With all this history in mind, I believe the Church at its very best models for society what it means to limit itself for the greater good. Within these limitations freedom is found, humility is remembered, and dignity is experienced. The Church can remind us to focus on what matters, mainly the eternal; otherwise, we’re like the Sadducees who got too caught up in the anxiousness of processes, speculation, and hearsay. “God is the God not of the dead, but of the living,” reminds us that a life of faith requires getting comfortable with loss, wanderings, and doubt, but when a life of intentionality is lived out, the good life also remembers resurrection, and teaches it to others through one’s own intentional actions. The very best evangelism a Christian can perform is through their actions, their morality, their character, and their faith. This is what both the Reformation and Counter-Reformation can teach us. Put this all in a biblical phrase from Matthew’s Gospel, “You will know them by their fruits” (Matt 7:16).

On Tuesday, our nation will elect its next president. On Tuesday evening, many in our nation will experience profound loss and grief. On Wednesday morning, Christians have the opportunity to show others what a grace filled faith full of intentionality looks like by answering the call to walk alongside our fellow countrymen as they grieve and heal. Put another way, make up your minds now to, “Rejoice with those who rejoice, and to weep with those who weep” (Romans 12:15). Give one another space. Grant each other grace; and may Lady Julian of Norwich’s famous maxim that all shall be well start in our minds, and with time, love, and care reveal its truth within our hearts.

Dancing with Trinity

This past Sunday was Trinity Sunday. Although there are many explanations, allegories, and metaphors for what the unity of Trinity expresses, my favorite has always been the image of the Holy Trinity in an eternal, cosmic dance. Think the three muses of antiquity skipping and dancing with one another, or children clasping hands dancing in a circle to Ring Around the Rosies.

One of the many grace-filled miracles held in this Cosmic dance is we are invited to participate in it. Sometimes we stand or sit in the middle while Father, Son, and Spirit dance around us. Other times, we are invited to hold hands and sway in both clockwise and counterclockwise rotations dancing, twirling, swirling, laughing. Still there are other, more intimate times when the dance calls for a lift, and the Trinity acting as One lifts us up, and pulls us close like a mother to her child.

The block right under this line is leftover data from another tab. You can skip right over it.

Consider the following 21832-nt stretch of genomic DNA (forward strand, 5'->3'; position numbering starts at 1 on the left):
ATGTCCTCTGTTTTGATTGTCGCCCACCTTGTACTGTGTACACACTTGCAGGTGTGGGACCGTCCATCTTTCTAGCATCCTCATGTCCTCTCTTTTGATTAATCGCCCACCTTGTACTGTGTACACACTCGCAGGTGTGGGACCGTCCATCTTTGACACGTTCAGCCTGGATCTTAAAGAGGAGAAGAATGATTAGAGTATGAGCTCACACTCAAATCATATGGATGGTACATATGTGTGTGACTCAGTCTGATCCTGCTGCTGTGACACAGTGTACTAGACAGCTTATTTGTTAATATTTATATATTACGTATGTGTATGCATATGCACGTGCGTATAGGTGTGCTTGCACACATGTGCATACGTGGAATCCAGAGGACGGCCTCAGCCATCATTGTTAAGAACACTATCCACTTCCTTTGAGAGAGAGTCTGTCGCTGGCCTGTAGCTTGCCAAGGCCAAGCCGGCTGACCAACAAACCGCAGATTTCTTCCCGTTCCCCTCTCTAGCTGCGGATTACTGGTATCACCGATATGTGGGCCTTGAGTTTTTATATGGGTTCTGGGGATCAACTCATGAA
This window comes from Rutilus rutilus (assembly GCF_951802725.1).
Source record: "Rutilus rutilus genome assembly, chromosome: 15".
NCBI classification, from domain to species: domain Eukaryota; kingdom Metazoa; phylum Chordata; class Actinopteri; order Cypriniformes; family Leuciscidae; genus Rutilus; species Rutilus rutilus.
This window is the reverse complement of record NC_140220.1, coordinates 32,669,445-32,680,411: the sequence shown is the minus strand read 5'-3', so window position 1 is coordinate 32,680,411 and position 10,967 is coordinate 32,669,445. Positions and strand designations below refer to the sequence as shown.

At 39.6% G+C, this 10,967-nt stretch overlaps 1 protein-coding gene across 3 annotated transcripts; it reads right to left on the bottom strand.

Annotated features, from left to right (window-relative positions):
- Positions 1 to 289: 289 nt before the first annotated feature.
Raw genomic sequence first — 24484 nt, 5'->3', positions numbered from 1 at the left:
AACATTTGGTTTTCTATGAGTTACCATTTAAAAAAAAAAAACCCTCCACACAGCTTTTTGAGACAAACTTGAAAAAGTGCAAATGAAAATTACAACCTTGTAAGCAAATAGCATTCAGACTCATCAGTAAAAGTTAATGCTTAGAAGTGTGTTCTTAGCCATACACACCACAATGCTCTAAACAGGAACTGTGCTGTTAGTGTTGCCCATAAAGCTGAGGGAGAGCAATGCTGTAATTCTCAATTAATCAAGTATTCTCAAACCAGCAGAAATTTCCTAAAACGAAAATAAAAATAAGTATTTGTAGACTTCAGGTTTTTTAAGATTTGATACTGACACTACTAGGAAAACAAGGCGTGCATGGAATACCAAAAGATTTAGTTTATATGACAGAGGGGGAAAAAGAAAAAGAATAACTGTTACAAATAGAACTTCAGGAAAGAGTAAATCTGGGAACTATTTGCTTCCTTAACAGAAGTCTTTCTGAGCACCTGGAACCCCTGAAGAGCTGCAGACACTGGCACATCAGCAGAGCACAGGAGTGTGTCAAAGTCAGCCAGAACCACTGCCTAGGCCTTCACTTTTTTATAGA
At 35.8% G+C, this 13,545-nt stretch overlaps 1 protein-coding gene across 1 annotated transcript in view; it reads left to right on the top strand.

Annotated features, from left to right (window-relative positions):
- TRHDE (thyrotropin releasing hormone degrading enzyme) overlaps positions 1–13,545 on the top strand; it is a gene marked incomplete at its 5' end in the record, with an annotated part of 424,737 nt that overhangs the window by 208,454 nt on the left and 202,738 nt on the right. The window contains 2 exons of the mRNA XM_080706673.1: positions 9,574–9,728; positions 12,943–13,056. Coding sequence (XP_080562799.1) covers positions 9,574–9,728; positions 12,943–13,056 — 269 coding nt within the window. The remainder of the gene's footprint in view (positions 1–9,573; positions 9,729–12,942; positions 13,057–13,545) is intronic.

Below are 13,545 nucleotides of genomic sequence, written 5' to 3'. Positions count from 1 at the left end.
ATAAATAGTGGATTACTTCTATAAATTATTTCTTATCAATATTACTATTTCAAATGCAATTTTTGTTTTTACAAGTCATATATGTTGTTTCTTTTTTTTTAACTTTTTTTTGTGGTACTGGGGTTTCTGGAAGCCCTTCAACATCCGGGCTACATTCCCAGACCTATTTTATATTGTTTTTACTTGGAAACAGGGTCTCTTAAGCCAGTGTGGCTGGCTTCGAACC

Unlike Trinity who dances for eternity, we get tired. When this happens, we are invited to sit, stand, or kneel at holy tables gathering strength for journeys ahead. Even at table, the Trinity greets us as Host, as Substance, and even as the One whom we are praying- humming along with our words, smiling because of their familiar pace and cadence. 

Whenever you feel lonely, or anxious – whenever you feel happy, even joyful – Trinity is always inviting you to join in the dance; and when you get tired, Trinity holds you, sits you down, and nourishes you with God’s very self. The invitation is always open, and the music never stops. Come. Dance. Take. Eat. Go.

Remember Your Beloved Dustiness

~Remember you are dust, and to dust you shall return.

Remember you…

Remembering is both blessing and curse. We want to remember the good, and forget the bad. We want to pay attention to those happy details in our lives, and dismiss the depressing. But is remembering really that simple? Is life truly divided into good and bad, happy or sad? I suppose for some it is, but during the Season of Lent, the Church invites us to remember with humility, integrity, and sobering honesty. Remembering in this way blurs the lines a bit, and we are called to walk in the gray for 40 days.

are dust…

Take out the biblical truth that we are all created in the image of God, and this will only lead to despair. Lent is a time of holy remembering, and this means that we remember alongside our Creator. We are dust, yes; but we are beloved dust – dust that breathes in the breath of God’s Spirit. During these 40 days, take the time and remember God deemed all creation good.

and to dust…